Russia will meet Serbia-Montenegro in the gold medal game today (Aug. 31). China meets Canada for the bronze medal.
Ranking Game results:
5/6: Bulgaria 76-72 Turkey
7/8: Australia 91-88 Ukraine
9/10: Estonia 80-78 Germany
11/12: Sweden 86-81 Mexico
13/14: Czech 107-95 Korea
15/16: Japan 112-105(OT) Taiwan
17/18: South Africa 69-56 Hong Kong
*Women’s final ranking
Gold: China, Silver: Italy, Bronze: Russia
4. Taiwan, 5. Serbia-Montenegro, 6. USA, 7. Czech, 8. Ireland, 9. Slovenia, 10. Korea, 11. Finland, 12. Japan, 13. Canada, 14. Thailand, 15. Hungary, 16. Mexico, 17. South Africa
Taiwan could not stop the furious rally by Japan and lost in overtime, 105-112, in the final ranking game (15th-16th) of the 2003 World University Games. Chang Chih-feng and Chen Hsin-an had 37 and 35 points respectively in the heartbreaking loss.
Led by Chang Chih-feng’s four three-pointers, Taiwan jumped to an early lead in the first quarter, leading by as many as 19 points. But the Japanese controlled the boards and came back.
Taiwan still led by five with 1:44 remaining in the game, but Japan made three consecutive three-pointers to pull ahead by two. Wu Yang-huei’s two free-throws with 4 seconds left leveled the score at 94-94. The game went into overtime as Japan failed to make the desperation shot.
Japan quickly decided the outcome in the extra session after a 7-0 run. Taiwan settled for the 16th-place in their debut in the WUG, while Japan was ranked 15th. Taiwan was 2-4 in six games.
Chen Hsin-an scored 35 points for the second straight game, shooting an astonishing 13-for-15 from the two-point range but only 1-for-9 from 3-PT and 6-of-8 from the charity stripe. Chang Chih-feng was even more eye-catching with his 37 points outburst, including 8 three-pointers.
For the entire tournament, Taiwan counted on Chen and Chang. Chen Hsin-an averaged 22 points, 6.2 rebounds and 2.3 assists while Chang averaged 19.2 points and 4.2 rebounds. Chen and Chang both ranked in the top six in tournament scoring.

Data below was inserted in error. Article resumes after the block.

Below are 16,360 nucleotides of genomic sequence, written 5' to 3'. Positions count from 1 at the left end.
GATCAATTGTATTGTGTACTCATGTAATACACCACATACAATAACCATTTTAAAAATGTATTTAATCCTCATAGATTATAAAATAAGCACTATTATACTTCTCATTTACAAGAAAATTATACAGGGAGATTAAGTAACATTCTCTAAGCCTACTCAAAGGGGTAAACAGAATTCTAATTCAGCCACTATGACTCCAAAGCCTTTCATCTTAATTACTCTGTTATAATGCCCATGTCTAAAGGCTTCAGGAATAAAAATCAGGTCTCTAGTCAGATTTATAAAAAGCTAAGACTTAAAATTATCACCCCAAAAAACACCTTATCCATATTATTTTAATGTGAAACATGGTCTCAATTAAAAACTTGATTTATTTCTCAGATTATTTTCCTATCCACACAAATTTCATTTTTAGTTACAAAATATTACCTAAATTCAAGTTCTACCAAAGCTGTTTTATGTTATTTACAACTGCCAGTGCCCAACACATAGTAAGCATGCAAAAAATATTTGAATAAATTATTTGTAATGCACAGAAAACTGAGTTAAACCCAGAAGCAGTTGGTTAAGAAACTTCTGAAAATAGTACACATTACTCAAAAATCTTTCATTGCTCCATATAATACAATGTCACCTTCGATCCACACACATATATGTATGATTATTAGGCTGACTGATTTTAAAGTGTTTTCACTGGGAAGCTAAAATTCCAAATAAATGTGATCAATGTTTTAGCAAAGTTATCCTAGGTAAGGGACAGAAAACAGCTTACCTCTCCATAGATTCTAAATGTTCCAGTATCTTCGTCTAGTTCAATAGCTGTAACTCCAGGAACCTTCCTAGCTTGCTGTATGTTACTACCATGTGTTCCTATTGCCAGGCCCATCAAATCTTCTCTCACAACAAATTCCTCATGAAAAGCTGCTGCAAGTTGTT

Ironically, both Chen and Chang are banned from the national team play this year by the CTBA (Chinese Taipei Basketball Association) – Chen for skipping the Asian Games last year because of participation in the Sacramento Kings training camp, Chang for skipping NT training camp while playing for a Div-II team in China.
With NT’s shaky outside shooting, they can definitely use the perimeter scoring of Chen and Chang. Too bad they can’t play for the national team in Harbin (Asian Championship).
Taiwan will meet Japan again in the final ranking game (15th-16th) of the World University Games as they beat Kazakhstan but lost to Czech Republic on Aug. 28 and 29 in advancing games.
Led by Chang Chih-feng’s 19 points, Taiwan beat Kazakhstan, 71-59, on Aug. 28 and grabbed its second win in the games. Chen Hsin-an had 12 and Chien Ming-fu had 11 in the victory.
In the following day Taiwan had trouble containing the inside attack of the Czech Republic and wound up losing, 86-98. However Chen Hsin-an finally had a break-thru game by exploding for 35 points (7-14 3-PT) in 37 minutes. Chien Ming-fu had 16.
WUG Men’s ranking game:
1/2 Russia vs. Serbia-Montenegro
3/4 China vs. Canada
5/6 Turkey vs. Bulgaria
7/8 Australia vs. Ukraine
9/10 Germany vs. Estonia
11/12 Mexico – Sweden
13/14 Korea vs. Czech
15/16 Taiwan vs. Japan
17/18 Hong Kong vs. South Africa
Note – Taiwan Women will meet Russia in WUG bronze medal game.